It takes some time and effort, but you can turn some of that clutter in your house into cash. And if you find you like the process of making money selling items online, you can start keeping an eye out for good deals at garage sales or flea markets and start re-selling items you buy at a profit.

  1. Sell crafts or other homemade items on Etsy

If you have a penchant for crafts or making homemade concoctions of the sort people might want to buy, then consider setting up an Etsy shop. The website is a popular place for people looking to buy and sell clothes, jewelry, homemade soap, crafty knick knacks, and just about anything else crafty or homemade you can think of.

  1. Become a mystery shopper

If you like shopping, you can make an hourly rate for doing so by being a mystery shopper. Granted, you have to shop at the stores the company sends you to rather than those you’d head to on your own, but you have an excuse to get out of house, check some new shops out, and get paid for it. Do be careful if you look into mystery shopping to steer clear of any scams, but if you sign on with a legitimate company, you can make decent money for your time.

  1. Become a city guide

If you’ve been living in your city for a long time, you may well know enough about the ins and outs of it to create an interesting tour experience for visitors. Consider becoming a guide with Vayable, which allows you to create a tour based on your particular knowledge and insights. Alternately, you can check if any museums or companies in your city that offer tours are hiring.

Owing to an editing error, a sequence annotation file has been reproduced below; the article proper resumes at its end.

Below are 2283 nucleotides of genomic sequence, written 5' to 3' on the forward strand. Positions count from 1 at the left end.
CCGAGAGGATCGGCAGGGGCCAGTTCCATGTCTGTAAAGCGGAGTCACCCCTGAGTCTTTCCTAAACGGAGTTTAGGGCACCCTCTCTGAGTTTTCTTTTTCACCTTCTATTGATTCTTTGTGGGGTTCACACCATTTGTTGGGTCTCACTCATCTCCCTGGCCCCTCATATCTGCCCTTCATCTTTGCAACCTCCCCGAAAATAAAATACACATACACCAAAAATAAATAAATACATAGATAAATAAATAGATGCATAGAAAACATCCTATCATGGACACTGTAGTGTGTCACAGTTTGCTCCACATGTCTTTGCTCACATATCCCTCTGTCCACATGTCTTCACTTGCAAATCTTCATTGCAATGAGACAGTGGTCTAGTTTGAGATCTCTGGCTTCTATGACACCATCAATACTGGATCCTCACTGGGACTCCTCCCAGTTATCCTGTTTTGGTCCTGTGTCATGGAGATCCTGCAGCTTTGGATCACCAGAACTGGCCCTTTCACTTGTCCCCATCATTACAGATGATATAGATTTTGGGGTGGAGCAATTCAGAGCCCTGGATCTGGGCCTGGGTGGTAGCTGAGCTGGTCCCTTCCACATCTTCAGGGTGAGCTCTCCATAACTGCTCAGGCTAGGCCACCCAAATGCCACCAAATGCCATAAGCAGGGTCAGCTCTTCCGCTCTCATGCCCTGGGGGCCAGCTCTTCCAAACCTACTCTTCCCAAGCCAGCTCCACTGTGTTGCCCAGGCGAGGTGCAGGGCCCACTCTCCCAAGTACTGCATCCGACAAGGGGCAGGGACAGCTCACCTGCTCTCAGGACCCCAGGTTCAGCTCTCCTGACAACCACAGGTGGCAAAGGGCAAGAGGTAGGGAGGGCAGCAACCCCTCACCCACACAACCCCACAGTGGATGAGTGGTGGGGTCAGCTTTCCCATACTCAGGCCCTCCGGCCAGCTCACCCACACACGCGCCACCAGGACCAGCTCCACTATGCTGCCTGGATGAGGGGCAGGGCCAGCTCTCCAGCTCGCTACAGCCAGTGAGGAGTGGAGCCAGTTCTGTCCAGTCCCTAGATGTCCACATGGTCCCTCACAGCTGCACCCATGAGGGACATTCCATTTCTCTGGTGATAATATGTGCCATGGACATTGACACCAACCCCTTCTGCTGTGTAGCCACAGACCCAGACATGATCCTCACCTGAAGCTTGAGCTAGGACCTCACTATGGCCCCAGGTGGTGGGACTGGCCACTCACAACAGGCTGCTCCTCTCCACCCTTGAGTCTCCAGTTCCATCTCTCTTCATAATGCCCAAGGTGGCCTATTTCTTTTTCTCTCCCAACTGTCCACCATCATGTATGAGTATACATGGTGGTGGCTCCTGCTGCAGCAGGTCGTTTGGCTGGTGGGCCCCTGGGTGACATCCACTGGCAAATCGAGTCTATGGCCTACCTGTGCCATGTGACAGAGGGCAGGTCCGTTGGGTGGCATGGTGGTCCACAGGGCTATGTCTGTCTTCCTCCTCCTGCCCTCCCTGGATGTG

1. Work in the parks system

If one of the things you were looking forward to in retirement was spending time in nature, then Older and Bolder can help hook you up with work opportunities in the park system that get you outside more, while also getting you paid.

  1. Run errands

Remember how frustrating it could be to have to fit running errands into a busy schedule? Now that you’re schedule’s not so busy, it’s probably not all that bad for you, but plenty of people still struggle with finding time to get groceries or pick up the dry cleaning. The site Task Rabbit can help you find people who need help with errands, as well as things like putting together furniture or unpacking after a move.

You can help people out with various needs they’re too busy to manage on their own for a reasonable fee as one more way to keep yourself busy during retirement.

 

 

If you want to take a few years to rest in retirement and have enough money saved, then that’s your choice. If you’re feeling restless though and want to find a way to feel productive and fill your retirement coffers in the meantime, then consider if any of these entrepreneurial options (or any others you come up with) may be right for you.

Kristen Hicks is an Austin-based copywriter and lifelong student with an ongoing curiousity to learn and explore new things. She turns that interest to researching and exploring subjects helpful to seniors and their families for SeniorAdvisor.com.